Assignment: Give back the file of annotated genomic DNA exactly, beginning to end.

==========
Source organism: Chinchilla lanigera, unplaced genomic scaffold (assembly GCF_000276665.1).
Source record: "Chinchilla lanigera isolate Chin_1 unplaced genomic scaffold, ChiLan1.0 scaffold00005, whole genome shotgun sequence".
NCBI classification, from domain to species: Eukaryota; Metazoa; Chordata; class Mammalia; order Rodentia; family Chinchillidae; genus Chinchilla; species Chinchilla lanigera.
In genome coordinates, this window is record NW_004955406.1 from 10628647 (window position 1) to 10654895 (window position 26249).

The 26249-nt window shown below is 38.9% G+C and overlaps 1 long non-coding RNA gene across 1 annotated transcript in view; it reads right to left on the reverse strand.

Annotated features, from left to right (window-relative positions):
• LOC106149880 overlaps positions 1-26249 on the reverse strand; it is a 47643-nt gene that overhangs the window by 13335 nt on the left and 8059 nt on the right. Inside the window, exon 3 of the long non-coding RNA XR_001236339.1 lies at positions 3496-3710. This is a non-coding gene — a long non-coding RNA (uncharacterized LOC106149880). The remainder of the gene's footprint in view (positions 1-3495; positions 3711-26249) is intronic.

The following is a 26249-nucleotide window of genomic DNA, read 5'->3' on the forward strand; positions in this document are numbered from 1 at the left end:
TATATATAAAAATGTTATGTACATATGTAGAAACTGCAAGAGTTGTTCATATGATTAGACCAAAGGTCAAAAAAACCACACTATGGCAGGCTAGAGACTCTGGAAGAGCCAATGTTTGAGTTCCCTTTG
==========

Source organism: Chinchilla lanigera, unplaced genomic scaffold (assembly GCF_000276665.1).
Source record: "Chinchilla lanigera isolate Chin_1 unplaced genomic scaffold, ChiLan1.0 scaffold00005, whole genome shotgun sequence".
NCBI classification, from domain to species: Eukaryota; Metazoa; Chordata; class Mammalia; order Rodentia; family Chinchillidae; genus Chinchilla; species Chinchilla lanigera.
In genome coordinates, this window is record NW_004955406.1 from 10628647 (window position 1) to 10654895 (window position 26249).

The 26249-nt window shown below is 38.9% G+C and overlaps 1 long non-coding RNA gene across 1 annotated transcript in view; it reads right to left on the reverse strand.

Annotated features, from left to right (window-relative positions):
• LOC106149880 overlaps positions 1-26249 on the reverse strand; it is a 47643-nt gene that overhangs the window by 13335 nt on the left and 8059 nt on the right. Inside the window, exon 3 of the long non-coding RNA XR_001236339.1 lies at positions 3496-3710. This is a non-coding gene — a long non-coding RNA (uncharacterized LOC106149880). The remainder of the gene's footprint in view (positions 1-3495; positions 3711-26249) is intronic.

The following is a 26249-nucleotide window of genomic DNA, read 5'->3' on the forward strand; positions in this document are numbered from 1 at the left end:
TATATATAAAAATGTTATGTACATATGTAGAAACTGCAAGAGTTGTTCATATGATTAGACCAAAGGTCAAAAAAACCACACTATGGCAGGCTAGAGACTCTGGAAGAGCCAATGTTTGAGTTCCCTTTG